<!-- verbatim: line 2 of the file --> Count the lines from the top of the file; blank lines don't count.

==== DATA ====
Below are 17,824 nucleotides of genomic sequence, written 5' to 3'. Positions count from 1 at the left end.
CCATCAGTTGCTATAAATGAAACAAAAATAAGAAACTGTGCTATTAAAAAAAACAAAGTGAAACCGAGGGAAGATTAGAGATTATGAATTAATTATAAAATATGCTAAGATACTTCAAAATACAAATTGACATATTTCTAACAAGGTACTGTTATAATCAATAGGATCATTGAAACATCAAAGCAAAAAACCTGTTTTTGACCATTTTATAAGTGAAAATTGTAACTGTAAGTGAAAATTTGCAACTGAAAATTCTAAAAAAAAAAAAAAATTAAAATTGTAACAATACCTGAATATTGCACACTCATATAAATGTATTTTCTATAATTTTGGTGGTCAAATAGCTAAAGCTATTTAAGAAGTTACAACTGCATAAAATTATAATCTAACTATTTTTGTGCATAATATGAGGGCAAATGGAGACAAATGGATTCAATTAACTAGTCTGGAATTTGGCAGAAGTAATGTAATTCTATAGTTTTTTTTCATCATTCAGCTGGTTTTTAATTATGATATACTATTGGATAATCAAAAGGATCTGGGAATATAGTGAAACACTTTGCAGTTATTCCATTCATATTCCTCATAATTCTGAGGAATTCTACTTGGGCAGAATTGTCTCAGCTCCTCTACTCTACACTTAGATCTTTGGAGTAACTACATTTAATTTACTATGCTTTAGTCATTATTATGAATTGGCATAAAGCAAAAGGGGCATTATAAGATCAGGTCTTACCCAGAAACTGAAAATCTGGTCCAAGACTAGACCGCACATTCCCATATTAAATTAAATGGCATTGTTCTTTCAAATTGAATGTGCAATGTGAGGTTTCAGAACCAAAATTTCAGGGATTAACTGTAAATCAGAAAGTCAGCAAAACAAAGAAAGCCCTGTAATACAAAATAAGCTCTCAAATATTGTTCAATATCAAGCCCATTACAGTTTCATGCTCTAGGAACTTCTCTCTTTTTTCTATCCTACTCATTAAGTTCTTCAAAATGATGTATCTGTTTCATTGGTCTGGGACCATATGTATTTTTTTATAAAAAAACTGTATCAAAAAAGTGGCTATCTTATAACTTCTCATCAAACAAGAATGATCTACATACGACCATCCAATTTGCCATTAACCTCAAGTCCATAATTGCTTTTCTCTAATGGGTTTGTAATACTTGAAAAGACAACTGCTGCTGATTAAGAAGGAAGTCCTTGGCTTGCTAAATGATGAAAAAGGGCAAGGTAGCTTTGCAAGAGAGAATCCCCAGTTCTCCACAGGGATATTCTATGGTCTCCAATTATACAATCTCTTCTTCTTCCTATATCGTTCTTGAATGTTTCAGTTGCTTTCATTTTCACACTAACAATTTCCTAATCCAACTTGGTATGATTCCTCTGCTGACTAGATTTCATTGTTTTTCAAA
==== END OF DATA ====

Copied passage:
CCATCAGTTGCTATAAATGAAACAAAAATAAGAAACTGTGCTATTAAAAAAAACAAAGTGAAACCGAGGGAAGATTAGAGATTATGAATTAATTATAAAATATGCTAAGATACTTCAAAATACAAATTGACATATTTCTAACAAGGTACTGTTATAATCAATAGGATCATTGAAACATCAAAGCAAAAAACCTGTTTTTGACCATTTTATAAGTGAAAATTGTAACTGTAAGTGAAAATTTGCAACTGAAAATTCTAAAAAAAAAAAAAAATTAAAATTGTAACAATACCTGAATATTGCACACTCATATAAATGTATTTTCTATAATTTTGGTGGTCAAATAGCTAAAGCTATTTAAGAAGTTACAACTGCATAAAATTATAATCTAACTATTTTTGTGCATAATATGAGGGCAAATGGAGACAAATGGATTCAATTAACTAGTCTGGAATTTGGCAGAAGTAATGTAATTCTATAGTTTTTTTTCATCATTCAGCTGGTTTTTAATTATGATATACTATTGGATAATCAAAAGGATCTGGGAATATAGTGAAACACTTTGCAGTTATTCCATTCATATTCCTCATAATTCTGAGGAATTCTACTTGGGCAGAATTGTCTCAGCTCCTCTACTCTACACTTAGATCTTTGGAGTAACTACATTTAATTTACTATGCTTTAGTCATTATTATGAATTGGCATAAAGCAAAAGGGGCATTATAAGATCAGGTCTTACCCAGAAACTGAAAATCTGGTCCAAGACTAGACCGCACATTCCCATATTAAATTAAATGGCATTGTTCTTTCAAATTGAATGTGCAATGTGAGGTTTCAGAACCAAAATTTCAGGGATTAACTGTAAATCAGAAAGTCAGCAAAACAAAGAAAGCCCTGTAATACAAAATAAGCTCTCAAATATTGTTCAATATCAAGCCCATTACAGTTTCATGCTCTAGGAACTTCTCTCTTTTTTCTATCCTACTCATTAAGTTCTTCAAAATGATGTATCTGTTTCATTGGTCTGGGACCATATGTATTTTTTTATAAAAAAACTGTATCAAAAAAGTGGCTATCTTATAACTTCTCATCAAACAAGAATGATCTACATACGACCATCCAATTTGCCATTAACCTCAAGTCCATAATTGCTTTTCTCTAATGGGTTTGTAATACTTGAAAAGACAACTGCTGCTGATTAAGAAGGAAGTCCTTGGCTTGCTAAATGATGAAAAAGGGCAAGGTAGCTTTGCAAGAGAGAATCCCCAGTTCTCCACAGGGATATTCTATGGTCTCCAATTATACAATCTCTTCTTCTTCCTATATCGTTCTTGAATGTTTCAGTTGCTTTCATTTTCACACTAACAATTTCCTAATCCAACTTGGTATGATTCCTCTGCTGACTAGATTTCATTGTTTTTCAAA